':' ... BLOSUM62 score > 0
'.' ... BLOSUM62 score = 0
'*' ... BLOSUM62 score < 0

Sample content
Subsequent pages show the results for **each** query sequence. To switch the query, press the button (A) and select the query for which you want to display the results.

This page summarizes the number of hits for each metagenomic sample. A bar chart shows how many sequences in each sample were hit by the query.
Click on the sample ID (B) to jump to the corresponding page on MicrobeDB.jp to learn more about the sample.
By default, all hits are counted, but you can limit the aggregation to only the top hits.(C)

In addition, it is possible to switch to displaying the percentage of hit sequences in each sample instead of the number of hits.(D)(E)

MEO content
In MicrobeDB.jp, all metagenomic samples are annotated by MEO (Metagenome and Microbes Environmental Ontology). MEO is a unified ontology describing what natural or human symbiotic environment the sample was taken from.

This bar chart shows how many samples associated with a given MEO were hit by the query. (the number of samples, not the number of hits.)

Click on the MEO vocabulary (A) to jump to the corresponding MicrobeDB.jp page, where you can find information on typical taxonomic composition of the environment.

Also, like "Sample content" page, it is possible to switch to the display of the percentage of hit samples among the samples with the MEO.(B)(C)

MEO cloud
It is essentially based on the same information as the "MEO content" page, but displayed in the fancy word cloud.
The size of the MEO vocabulary scales proportionally with the number of hit samples.
Click on the MEO vocabulary in the word cloud to jump to the corresponding page of MicrobeDB.jp.

World map
The "locations" of the samples are displayed on the world map.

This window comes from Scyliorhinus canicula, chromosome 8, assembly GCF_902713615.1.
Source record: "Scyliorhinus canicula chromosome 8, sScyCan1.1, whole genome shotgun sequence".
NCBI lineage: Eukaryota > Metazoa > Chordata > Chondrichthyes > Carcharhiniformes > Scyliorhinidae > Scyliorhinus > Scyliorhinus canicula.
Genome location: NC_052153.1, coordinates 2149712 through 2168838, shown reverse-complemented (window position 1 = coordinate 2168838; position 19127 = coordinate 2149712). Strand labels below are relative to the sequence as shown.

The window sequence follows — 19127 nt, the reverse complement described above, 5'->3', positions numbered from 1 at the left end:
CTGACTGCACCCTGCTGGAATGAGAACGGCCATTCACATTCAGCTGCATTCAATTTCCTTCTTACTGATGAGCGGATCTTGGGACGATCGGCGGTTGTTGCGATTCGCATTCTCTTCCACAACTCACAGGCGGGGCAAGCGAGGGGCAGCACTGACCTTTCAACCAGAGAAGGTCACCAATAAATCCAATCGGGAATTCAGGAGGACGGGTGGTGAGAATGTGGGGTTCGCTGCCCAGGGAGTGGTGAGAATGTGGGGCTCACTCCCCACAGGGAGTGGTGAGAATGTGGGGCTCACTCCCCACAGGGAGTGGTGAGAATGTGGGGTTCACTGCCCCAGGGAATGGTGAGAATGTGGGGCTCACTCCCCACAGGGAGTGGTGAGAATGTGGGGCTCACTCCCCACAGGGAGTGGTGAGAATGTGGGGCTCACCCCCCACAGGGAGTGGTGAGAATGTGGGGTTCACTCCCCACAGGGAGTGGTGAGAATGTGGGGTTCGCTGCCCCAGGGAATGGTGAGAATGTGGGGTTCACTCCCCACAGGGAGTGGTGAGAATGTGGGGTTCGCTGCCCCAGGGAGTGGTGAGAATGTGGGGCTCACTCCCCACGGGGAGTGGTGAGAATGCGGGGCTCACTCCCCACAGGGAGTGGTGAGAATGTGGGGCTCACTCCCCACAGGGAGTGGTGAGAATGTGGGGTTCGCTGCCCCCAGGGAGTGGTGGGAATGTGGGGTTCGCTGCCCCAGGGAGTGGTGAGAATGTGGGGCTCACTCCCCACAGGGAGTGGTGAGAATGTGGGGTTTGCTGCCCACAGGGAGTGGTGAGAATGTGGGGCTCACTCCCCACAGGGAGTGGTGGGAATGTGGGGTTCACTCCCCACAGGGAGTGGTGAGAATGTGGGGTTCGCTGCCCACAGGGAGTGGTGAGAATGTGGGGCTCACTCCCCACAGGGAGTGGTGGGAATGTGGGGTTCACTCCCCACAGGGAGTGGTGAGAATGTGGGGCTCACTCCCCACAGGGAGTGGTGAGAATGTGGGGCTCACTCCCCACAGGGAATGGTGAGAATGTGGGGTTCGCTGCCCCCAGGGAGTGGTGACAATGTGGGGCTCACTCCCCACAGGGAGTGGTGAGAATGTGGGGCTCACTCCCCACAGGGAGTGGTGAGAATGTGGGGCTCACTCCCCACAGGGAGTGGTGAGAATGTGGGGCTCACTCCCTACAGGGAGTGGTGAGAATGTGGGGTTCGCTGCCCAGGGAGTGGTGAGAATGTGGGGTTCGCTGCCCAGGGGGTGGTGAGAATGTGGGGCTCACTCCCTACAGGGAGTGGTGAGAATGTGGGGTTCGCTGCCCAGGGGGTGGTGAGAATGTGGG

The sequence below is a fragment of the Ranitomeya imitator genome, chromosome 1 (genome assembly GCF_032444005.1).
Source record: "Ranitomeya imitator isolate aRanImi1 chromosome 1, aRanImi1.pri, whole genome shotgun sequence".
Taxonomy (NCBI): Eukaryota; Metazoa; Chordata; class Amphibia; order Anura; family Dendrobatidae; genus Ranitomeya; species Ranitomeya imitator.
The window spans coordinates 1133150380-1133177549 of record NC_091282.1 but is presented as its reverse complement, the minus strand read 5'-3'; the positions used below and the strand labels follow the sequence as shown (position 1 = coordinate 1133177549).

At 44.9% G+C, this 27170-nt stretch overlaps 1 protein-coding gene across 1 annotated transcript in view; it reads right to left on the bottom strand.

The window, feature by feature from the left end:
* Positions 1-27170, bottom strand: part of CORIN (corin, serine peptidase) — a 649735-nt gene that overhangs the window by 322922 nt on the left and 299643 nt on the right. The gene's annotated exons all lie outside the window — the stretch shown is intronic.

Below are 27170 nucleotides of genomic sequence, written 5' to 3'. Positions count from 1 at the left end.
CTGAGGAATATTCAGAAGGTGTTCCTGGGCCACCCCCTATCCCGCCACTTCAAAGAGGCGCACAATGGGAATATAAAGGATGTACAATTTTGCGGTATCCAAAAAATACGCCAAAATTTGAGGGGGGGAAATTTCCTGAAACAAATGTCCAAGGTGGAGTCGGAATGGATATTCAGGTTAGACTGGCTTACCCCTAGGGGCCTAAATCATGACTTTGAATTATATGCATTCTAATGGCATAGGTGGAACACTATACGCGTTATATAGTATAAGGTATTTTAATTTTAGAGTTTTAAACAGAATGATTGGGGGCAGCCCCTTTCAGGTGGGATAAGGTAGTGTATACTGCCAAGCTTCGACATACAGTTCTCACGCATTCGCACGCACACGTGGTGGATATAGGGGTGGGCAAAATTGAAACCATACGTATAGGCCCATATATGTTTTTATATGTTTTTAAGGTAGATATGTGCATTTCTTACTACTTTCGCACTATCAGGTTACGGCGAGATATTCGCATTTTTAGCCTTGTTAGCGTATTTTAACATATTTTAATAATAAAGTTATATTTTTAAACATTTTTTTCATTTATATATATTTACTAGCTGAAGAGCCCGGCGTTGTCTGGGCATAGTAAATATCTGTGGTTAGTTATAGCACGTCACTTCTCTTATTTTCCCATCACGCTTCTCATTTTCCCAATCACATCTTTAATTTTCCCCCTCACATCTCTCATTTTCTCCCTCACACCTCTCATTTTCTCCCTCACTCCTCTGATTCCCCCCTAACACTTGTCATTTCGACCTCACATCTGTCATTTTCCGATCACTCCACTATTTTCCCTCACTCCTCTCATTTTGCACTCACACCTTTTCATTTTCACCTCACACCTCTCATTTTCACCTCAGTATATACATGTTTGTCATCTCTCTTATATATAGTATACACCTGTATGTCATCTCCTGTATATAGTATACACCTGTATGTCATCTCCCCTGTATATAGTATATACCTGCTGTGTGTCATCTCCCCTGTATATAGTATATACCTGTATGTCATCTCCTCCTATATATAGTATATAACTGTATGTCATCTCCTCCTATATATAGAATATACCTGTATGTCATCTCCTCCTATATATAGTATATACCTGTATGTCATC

Note 1: Of the hit samples, this chart displays only the samples for which latitude and longitude information is registered.
Note 2: Latitude and longitude information is described by each researcher when registering it in the public database. It does not necessarily indicate where the sample was taken or where the subject lives.

The more hits the sample has, the bigger the circle is.
On this page, information for multiple queries is displayed at the same time. Different colored circles correspond to different queries (see the legend at the bottom left).
Mouse over the circle to see the information of the sample, such as MEO labels.
Click the circle to jump to the corresponding sample page of MicrobeDB.jp.

Body map
Some human-derived metagenomic samples have FMA (Foundational Model of Anatomy Ontology) ID.
Here, of the samples where the query hit, the human-derived environment is displayed using the BodyParts3D model.

Note: The metagenomic sample does not necessarily target the organ itself. Human fecal samples are often associated with the large intestine.

The higher the number of hits in the sample associated with that organ, the more red the organ will be.
Only bones are always visible, but other organs that have no-hit are not displayed.

Left click to rotate, right click to pan, mouse wheel to zoom.
Using the control panel on the left, you can switch the visibility (A) and adjust the transparency (B) of each displayed organ.